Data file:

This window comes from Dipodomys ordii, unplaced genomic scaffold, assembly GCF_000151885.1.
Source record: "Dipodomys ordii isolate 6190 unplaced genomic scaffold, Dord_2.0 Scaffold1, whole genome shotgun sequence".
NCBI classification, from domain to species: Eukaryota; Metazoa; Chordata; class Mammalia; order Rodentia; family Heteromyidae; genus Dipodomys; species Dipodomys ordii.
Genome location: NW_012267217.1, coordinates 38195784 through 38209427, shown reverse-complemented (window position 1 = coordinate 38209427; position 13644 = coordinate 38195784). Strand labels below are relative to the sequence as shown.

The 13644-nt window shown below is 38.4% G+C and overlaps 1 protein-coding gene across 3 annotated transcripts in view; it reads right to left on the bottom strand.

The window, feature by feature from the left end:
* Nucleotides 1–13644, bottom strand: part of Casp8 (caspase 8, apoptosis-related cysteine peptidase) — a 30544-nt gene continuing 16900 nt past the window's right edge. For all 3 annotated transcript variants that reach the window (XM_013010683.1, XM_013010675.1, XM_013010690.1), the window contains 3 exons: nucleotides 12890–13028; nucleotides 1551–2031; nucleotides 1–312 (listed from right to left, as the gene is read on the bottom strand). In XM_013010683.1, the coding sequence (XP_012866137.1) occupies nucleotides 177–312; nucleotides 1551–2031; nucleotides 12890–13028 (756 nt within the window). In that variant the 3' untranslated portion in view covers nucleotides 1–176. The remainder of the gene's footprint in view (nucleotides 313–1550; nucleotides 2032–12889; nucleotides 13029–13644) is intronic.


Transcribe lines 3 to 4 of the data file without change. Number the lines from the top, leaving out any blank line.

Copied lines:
NCBI classification, from domain to species: Eukaryota; Metazoa; Chordata; class Mammalia; order Rodentia; family Heteromyidae; genus Dipodomys; species Dipodomys ordii.
Genome location: NW_012267217.1, coordinates 38195784 through 38209427, shown reverse-complemented (window position 1 = coordinate 38209427; position 13644 = coordinate 38195784). Strand labels below are relative to the sequence as shown.